I really enjoyed the plot. It unfolded quickly and kept me on my toes. It was easy to follow and I loved the ending. I cannot wait to read more. I pray for a sequel! - Goodreads

EXCERPT



Jennie filled the glass and set it on the counter. She needed an ibuprofen.

As she reached up to the top shelf in the pantry, a vibration started in her chest. Holding the white bottle in her hand, she turned around confused.

Like a jet when it flew too low, the rumble increased in intensity as it approached. Jennie watched the glass tremble on the counter top for a moment before fear clenched her stomach. “MOM!?”

She rushed to the sink and looked out the window, but her mother wasn’t in the garden any more. Jennie barreled through the kitchen, the vibrations in her chest like bass on a stereo. “MOM?”

When Jennie reached the back door, she saw them. Four large dog-like creatures with pinched faces like bulldogs and lion-like manes. They snarled, and one of them leapt at the window on the top half of the door when it saw her. Jennie jumped back and fell hard on the cold tile floor. The bottle of painkiller bounced across the kitchen tiles. The creature slammed against the window a second time, cracking it. She blinked hard. Her heart sunk, and the hairs on her arms stood on end. A horrendous gargling howl rent the air, causing a shiver down her spine. She held her breath and waited for the creature to slam into the door again.

“What on earth?” she whispered to herself.

When the third attempt never came, she scrambled toward the door. Blinking hard, she used the door knob to help herself stand. Out the cracked window, her mother was still out of sight, but the last of the dogs headed across the field behind her backyard.

“MOM?” Jennie called out.

The rumbling faded, and the vibrations in her chest receded with the dogs. She pulled open the door and rushed onto their back deck. “Mom, where are you?”

When she reached the banister, she looked over the side. Her mom lay sprawled with one hand on the lattice. Blood gushed from Mom’s leg and her opposite arm. Jennie’s ears rang and flooded with every beat of her heart.

Jennie didn’t know how she got to the second floor of her house, but she found herself shaking her sleeping father. How had he slept through the rumbling? “Outside, it’s Mom…”

Her father leapt from the bed. Mickey, her little brother, lay asleep and undisturbed. Dad ran down the stairs and outside in his flannel pajama bottoms and white t-shirt. He scooped Mom up to his chest and carried her inside. Blood stained his shirt in crimson.

“Jennie, call 911!” Her father had said it at least three times before it finally registered in her brain.

She pulled the cell phone from her pocket, but it refused to connect. With a groan, she grabbed the cordless from the wall receiver, glad her heart stopped pounding in her head so she could hear.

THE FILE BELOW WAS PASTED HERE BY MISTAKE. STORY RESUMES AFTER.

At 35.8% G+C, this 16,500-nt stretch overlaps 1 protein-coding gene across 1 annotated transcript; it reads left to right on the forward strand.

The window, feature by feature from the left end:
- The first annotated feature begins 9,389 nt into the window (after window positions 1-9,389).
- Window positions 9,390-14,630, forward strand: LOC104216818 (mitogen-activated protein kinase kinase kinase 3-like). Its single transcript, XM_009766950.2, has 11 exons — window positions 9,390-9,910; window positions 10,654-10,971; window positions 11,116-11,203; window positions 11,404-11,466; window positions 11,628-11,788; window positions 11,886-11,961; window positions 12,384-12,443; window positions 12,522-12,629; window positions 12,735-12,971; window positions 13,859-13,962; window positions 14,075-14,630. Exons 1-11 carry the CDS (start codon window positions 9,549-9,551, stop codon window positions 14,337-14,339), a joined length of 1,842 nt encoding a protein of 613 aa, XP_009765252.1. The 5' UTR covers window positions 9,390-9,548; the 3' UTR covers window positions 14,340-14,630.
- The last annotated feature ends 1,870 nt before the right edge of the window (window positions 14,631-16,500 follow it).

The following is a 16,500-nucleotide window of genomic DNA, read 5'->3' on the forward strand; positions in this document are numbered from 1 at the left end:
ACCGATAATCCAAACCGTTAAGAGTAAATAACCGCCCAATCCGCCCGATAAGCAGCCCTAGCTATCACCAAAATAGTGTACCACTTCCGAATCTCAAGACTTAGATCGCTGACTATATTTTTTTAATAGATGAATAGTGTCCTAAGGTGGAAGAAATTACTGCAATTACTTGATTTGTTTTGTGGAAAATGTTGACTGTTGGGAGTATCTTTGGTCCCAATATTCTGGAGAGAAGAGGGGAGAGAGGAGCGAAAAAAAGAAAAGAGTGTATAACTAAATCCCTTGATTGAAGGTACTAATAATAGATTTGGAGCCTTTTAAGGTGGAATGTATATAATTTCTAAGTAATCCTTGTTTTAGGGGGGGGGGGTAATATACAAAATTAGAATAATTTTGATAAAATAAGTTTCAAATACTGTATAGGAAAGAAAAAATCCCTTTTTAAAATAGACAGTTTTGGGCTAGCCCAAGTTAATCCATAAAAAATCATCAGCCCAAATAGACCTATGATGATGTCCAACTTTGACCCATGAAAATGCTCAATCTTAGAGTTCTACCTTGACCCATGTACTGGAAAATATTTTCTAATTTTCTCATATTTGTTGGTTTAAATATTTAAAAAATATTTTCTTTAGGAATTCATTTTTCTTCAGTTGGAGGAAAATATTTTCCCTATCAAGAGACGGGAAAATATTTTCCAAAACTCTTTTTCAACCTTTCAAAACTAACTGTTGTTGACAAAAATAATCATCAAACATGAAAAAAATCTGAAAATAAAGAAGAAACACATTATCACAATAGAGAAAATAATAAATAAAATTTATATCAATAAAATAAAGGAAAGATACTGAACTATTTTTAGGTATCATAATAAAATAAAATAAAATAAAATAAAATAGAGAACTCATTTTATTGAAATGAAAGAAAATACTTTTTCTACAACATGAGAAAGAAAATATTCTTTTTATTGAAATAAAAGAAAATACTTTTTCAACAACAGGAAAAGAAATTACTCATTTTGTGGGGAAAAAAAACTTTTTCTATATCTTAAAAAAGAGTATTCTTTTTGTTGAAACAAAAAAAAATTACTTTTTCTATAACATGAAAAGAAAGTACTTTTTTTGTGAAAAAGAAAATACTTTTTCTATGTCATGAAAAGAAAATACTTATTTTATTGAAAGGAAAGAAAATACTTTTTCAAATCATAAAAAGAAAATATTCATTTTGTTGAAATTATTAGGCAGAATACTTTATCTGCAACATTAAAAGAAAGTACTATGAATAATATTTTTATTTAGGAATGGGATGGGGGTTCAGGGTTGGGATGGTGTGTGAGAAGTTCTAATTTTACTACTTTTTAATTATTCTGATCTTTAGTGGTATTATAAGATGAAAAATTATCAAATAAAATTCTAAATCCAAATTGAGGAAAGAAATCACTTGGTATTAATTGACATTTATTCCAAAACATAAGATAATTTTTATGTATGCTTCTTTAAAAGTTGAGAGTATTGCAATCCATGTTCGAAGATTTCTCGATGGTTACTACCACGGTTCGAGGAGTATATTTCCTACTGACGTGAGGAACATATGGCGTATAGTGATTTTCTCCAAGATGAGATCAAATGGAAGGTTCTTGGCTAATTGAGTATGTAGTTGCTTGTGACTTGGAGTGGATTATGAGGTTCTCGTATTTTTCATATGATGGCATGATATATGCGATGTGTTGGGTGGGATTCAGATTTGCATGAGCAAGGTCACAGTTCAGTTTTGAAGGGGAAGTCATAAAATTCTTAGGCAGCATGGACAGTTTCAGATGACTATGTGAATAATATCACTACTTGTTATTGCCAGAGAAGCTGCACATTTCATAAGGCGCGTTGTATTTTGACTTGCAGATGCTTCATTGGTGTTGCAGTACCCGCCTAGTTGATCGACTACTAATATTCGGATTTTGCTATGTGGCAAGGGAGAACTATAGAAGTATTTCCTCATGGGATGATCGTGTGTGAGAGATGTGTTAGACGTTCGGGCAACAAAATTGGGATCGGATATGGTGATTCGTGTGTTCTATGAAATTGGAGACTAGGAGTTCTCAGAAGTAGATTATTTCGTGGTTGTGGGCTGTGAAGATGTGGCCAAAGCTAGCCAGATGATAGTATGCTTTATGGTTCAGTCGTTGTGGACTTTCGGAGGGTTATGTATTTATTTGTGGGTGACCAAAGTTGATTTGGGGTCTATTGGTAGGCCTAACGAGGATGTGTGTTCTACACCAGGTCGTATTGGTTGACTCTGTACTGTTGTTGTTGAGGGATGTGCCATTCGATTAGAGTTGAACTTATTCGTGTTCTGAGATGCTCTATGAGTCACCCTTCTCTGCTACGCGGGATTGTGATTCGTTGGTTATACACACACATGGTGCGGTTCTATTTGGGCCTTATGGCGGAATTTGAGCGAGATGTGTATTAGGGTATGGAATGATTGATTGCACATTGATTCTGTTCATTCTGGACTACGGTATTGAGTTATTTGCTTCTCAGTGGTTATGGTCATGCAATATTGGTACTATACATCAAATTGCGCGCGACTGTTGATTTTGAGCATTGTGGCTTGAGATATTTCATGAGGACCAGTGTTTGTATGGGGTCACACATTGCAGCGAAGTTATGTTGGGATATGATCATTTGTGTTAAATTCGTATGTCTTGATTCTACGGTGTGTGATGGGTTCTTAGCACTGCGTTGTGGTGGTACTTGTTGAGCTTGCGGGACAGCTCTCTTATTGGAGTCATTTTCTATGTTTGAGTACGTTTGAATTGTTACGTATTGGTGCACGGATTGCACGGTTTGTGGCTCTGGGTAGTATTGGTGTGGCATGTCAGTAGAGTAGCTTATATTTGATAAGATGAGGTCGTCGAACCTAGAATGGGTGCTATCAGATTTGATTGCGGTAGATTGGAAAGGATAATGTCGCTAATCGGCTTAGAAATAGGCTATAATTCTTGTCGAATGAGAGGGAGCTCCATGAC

“All operators are busy at this time,” a mechanical voice deadpanned, “Please stay on the line, and the next available operator will take your call.”

“They have me on hold, Dad. Should I hang up and try again?” She held the phone in both hands away from her face.

“No, just stay on the line.” Her father lifted the shredded jeans from Mom’s leg. “It looks like a shark bite. What on earth happened?”

Jennie took in the damage through tear-filled eyes. A huge chunk was taken from her mother’s calf, exposing the fibrous tendons that covered the bone in her leg. A bloodstain grew on the beige couch. Was she going to die? Panic rose up.

“What happened, Jennie?”

“I...I...They looked like lions, or dogs, or something. The rumbling shook the whole house…I tried to go outside to get Mom, but—” A sob blocked her throat.

Her father grabbed a throw pillow and held it against the leg. Mom’s exposed forearm laid across her chest in much the same condition as her calf.

“Grab me the duct tape.”

Jennie suddenly remembered the phone, put it back to her ear, and headed to the hall closet. She reached for the shelf above the jackets and grabbed the junk basket next to the toolbox.

“Please stay on the line. An operator will be with you shortly.”

She shoved the phone in the crook of her neck and fished through the box. Half the contents dropped around her feet. Who cares? When her fingers wrapped around the silver duct tape, a short-lived relief sent prickles down her arms. But the urgency gripped her chest in less than a heart beat, and she threw the junk basket on the ground with the rest of the items.

“Hurry, Jennie!” her father called from the living room. “And turn on the TV. Maybe they’ll have something about what’s going on.”

She handed her father the tape and turned toward the TV. The mechanical voice on the phone came through again, followed by more easy listening.

When she clicked on the TV, the shouting and wailing began before the picture warmed up on the screen. A sideways picture of New York City broke through, with the shaky voice of the newscaster voicing over.

“What we are watching now – I can’t believe it – is live footage of Times Square,” the newscaster’s voice paused for a deep breath. “We’ve lost our man on the scene and his camera man to what appears to be some kind of new alien creature. Just a short half-hour ago, the doors to the ship that hovered above Central Park opened and these dog-like creatures flooded out.”

Jennie couldn’t pull her eyes from the screen. She straightened and dropped the phone on the hardwood. The battery popped out and skidded across the floor.



About the author:

Pauline Creeden is a horse trainer from Virginia, but writing is her therapy.

In her fiction, she creates worlds that are both familiar and strange, often pulling the veil between dimensions. She becomes the main character in each of her stories, and because she has ADD, she will get bored if she pretends to be one person for too long.